I mistakenly thought that we would not have to utilize this code for a long while. After all, Ellie is predominantly nonverbal. She cannot repeat my bad words. She doesn't always follow commands or even look up half the time when I call her name. Clearly, she doesn't know what I am saying. Uh huh. I give you permission to whack me upside the head.
Lack of speech does not indicate level of understanding or intelligence.
It has taken me a while, but I have come to the inevitable conclusion that our kids, with Down syndrome or not, truly know more than what they are letting on. Think of the kid who over hears their mama saying "sh*t" on the phone and later proudly yells "oh sh*t!" in a room full a people. Our children do hear what we say and they are safely filing those words away for a day when they are able to repeat them, typically in a very public setting at the most embarrassing moment possible.
Clearly, I am guilty of this. I go along blissfully unaware of all of things I say around my daughter. There words and phrases that definitely should not be uttered in general let alone around a child.
I also make excuses for Ellie not following my commands. "Oh Ellie doesn't understand what I am asking." when in reality she is being a stubborn Princess ignoring my requests because she has better things to do like destroying the bedroom. Are there some things I ask of her that she does not understand, maybe, but for the most part, I believe she knows full-well what is expected of her. She is choosing to ignore me in a typical toddler manner.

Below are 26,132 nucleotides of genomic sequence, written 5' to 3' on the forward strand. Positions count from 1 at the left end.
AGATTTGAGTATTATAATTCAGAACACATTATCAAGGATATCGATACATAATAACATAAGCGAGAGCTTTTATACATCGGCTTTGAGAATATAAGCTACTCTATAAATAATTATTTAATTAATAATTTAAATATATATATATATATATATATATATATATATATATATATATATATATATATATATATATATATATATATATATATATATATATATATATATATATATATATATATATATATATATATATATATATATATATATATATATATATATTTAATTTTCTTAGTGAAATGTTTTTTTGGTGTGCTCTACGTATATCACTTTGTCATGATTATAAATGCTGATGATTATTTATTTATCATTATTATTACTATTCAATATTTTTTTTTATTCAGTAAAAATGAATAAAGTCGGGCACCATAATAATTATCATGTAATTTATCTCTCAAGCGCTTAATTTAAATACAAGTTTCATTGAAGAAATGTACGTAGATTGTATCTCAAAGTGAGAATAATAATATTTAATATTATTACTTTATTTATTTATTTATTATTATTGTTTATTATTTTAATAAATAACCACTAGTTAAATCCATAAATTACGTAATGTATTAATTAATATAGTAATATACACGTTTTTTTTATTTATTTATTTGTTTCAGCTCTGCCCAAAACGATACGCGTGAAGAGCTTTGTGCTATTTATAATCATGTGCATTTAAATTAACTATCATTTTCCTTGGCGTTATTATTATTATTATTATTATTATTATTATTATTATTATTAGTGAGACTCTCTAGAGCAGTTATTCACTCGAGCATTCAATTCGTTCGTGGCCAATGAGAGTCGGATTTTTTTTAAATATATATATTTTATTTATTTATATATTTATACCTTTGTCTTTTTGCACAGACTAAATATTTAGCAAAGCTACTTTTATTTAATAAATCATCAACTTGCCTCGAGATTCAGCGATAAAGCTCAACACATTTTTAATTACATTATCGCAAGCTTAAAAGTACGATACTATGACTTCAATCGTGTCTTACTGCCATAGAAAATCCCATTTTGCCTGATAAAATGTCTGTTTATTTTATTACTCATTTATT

Recently, I have watched Ellie's behaviors as both a means of communication as well as a gauge to see just what she understands. I was amazed.
On Monday, I took Ellie to Quiznos and I had her order her meal. Nothing like a bit of food motivation to get The Bear communicating! I prompted her with signing sandwich and water. She said "Sssss" and signed sandwich and then signed water. Then, she went on to say "Eeee" and sign cookie. Wait a minute?! I didn't say anything about a cookie! Who said she should order a cookie?! Ellie Bear apparently understands the restaurant ordering process and snuck that cookie in there. I am all about positive reinforcement (and chocolate) so we ended up with a cookie, which I ate half of.
Sometimes she gets a little confused. If I mention something in passing to Andrew such as going to Chick-Fil-A later in the afternoon to play, Ellie seems to think it means NOW. The Bear is all about instant gratification. She gets her shoes and yells "oh yeah oh yeah oh yeah". A whole fit is pitched if I am not proceeding directly to the car with diaper bag in tow. First off, she understands what Chick-Fil-A is? Two, she was totally eavesdropping on Andrew's and my conversation. Clearly, she understands.
|The Frustrated-I-Cannot-Communicate-My-Needs-To-My-Clueless-Mommy Face is very common in our house.|
This brings me back to The Parent-Speak Code. We need to implement one. Immediately. I am a lazy girl who has trouble correctly spelling words out loud so here is what Andrew and I created. I imagine that in a few weeks, Ellie will have deciphered our highly complex code.
The Q = Quiznos
The Chicken = Chick-Fil-A
King = Burger King
Arches = McDonalds
Notice that all of these places, but The Q have playscapes.
Observing these behavioral snippets remind me that Ellie does indeed understand what we are saying. I need to change my behaviors and expectations. I need to clean up my language and I am going to speak to her as though she understands every single word. If I ask her to do a new task, I will help lead her hand-over-hand. Ellie may have Down syndrome, she may have an intellectual disability, and she may be mostly nonverbal, but she knows far more than I was giving her credit for.
How have your kids shown you that they understand their surroundings? What sort of "parenting language code" do you use?